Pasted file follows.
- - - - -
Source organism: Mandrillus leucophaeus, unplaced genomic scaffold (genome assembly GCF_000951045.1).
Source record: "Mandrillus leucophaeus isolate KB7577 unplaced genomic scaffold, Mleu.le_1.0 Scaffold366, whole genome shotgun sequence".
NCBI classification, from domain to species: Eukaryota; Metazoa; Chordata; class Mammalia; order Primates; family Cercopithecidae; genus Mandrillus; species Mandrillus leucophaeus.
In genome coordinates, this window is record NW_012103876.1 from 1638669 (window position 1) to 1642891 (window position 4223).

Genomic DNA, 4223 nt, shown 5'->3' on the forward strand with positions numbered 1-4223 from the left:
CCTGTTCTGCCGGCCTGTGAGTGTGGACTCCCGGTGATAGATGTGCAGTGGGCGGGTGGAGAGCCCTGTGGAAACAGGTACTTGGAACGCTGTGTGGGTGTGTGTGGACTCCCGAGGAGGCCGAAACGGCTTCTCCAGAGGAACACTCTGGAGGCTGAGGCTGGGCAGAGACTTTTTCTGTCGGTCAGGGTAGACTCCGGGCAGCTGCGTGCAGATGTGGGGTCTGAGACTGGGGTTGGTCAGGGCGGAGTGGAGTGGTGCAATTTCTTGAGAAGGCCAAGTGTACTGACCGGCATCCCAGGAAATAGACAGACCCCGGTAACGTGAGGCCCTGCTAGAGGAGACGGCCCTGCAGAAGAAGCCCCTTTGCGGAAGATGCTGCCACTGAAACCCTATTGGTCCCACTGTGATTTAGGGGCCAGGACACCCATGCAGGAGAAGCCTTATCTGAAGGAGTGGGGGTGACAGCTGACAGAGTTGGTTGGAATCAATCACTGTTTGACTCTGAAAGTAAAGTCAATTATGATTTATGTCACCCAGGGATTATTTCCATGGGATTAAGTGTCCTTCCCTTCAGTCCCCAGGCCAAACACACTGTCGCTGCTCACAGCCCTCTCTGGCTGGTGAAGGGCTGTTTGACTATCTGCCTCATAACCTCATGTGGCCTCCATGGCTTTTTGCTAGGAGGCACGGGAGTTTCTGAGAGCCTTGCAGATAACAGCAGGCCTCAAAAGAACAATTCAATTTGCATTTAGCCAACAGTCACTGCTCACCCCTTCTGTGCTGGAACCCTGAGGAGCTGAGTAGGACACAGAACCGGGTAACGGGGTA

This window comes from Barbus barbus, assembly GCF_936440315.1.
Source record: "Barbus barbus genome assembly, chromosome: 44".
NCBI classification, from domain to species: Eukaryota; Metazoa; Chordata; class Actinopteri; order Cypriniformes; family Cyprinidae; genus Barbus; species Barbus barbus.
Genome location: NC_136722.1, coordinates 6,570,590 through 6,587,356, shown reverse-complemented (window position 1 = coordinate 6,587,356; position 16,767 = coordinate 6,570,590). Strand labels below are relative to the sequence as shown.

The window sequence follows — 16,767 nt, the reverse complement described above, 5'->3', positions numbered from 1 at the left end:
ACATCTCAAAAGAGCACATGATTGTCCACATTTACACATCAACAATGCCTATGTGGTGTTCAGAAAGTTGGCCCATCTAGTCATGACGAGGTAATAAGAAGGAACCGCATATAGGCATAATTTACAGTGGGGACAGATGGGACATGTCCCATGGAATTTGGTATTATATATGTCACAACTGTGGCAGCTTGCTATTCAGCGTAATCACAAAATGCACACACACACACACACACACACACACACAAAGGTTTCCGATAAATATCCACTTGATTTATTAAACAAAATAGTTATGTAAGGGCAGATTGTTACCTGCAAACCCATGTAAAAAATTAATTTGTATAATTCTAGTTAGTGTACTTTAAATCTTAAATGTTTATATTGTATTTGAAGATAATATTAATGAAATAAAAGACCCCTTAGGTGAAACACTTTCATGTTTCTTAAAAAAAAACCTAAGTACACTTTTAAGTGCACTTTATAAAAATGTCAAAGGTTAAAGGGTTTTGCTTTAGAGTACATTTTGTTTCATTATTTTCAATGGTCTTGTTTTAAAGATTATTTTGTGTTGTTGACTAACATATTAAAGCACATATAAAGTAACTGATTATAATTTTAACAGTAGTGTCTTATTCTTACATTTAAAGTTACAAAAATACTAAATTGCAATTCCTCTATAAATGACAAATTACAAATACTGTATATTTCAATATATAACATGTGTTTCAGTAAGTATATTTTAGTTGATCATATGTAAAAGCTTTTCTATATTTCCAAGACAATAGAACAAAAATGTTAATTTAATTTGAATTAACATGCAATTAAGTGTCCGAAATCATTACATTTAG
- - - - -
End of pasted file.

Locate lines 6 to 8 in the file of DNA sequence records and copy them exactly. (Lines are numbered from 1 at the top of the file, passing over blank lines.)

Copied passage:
CCTGTTCTGCCGGCCTGTGAGTGTGGACTCCCGGTGATAGATGTGCAGTGGGCGGGTGGAGAGCCCTGTGGAAACAGGTACTTGGAACGCTGTGTGGGTGTGTGTGGACTCCCGAGGAGGCCGAAACGGCTTCTCCAGAGGAACACTCTGGAGGCTGAGGCTGGGCAGAGACTTTTTCTGTCGGTCAGGGTAGACTCCGGGCAGCTGCGTGCAGATGTGGGGTCTGAGACTGGGGTTGGTCAGGGCGGAGTGGAGTGGTGCAATTTCTTGAGAAGGCCAAGTGTACTGACCGGCATCCCAGGAAATAGACAGACCCCGGTAACGTGAGGCCCTGCTAGAGGAGACGGCCCTGCAGAAGAAGCCCCTTTGCGGAAGATGCTGCCACTGAAACCCTATTGGTCCCACTGTGATTTAGGGGCCAGGACACCCATGCAGGAGAAGCCTTATCTGAAGGAGTGGGGGTGACAGCTGACAGAGTTGGTTGGAATCAATCACTGTTTGACTCTGAAAGTAAAGTCAATTATGATTTATGTCACCCAGGGATTATTTCCATGGGATTAAGTGTCCTTCCCTTCAGTCCCCAGGCCAAACACACTGTCGCTGCTCACAGCCCTCTCTGGCTGGTGAAGGGCTGTTTGACTATCTGCCTCATAACCTCATGTGGCCTCCATGGCTTTTTGCTAGGAGGCACGGGAGTTTCTGAGAGCCTTGCAGATAACAGCAGGCCTCAAAAGAACAATTCAATTTGCATTTAGCCAACAGTCACTGCTCACCCCTTCTGTGCTGGAACCCTGAGGAGCTGAGTAGGACACAGAACCGGGTAACGGGGTA

This window comes from Barbus barbus, assembly GCF_936440315.1.
Source record: "Barbus barbus genome assembly, chromosome: 44".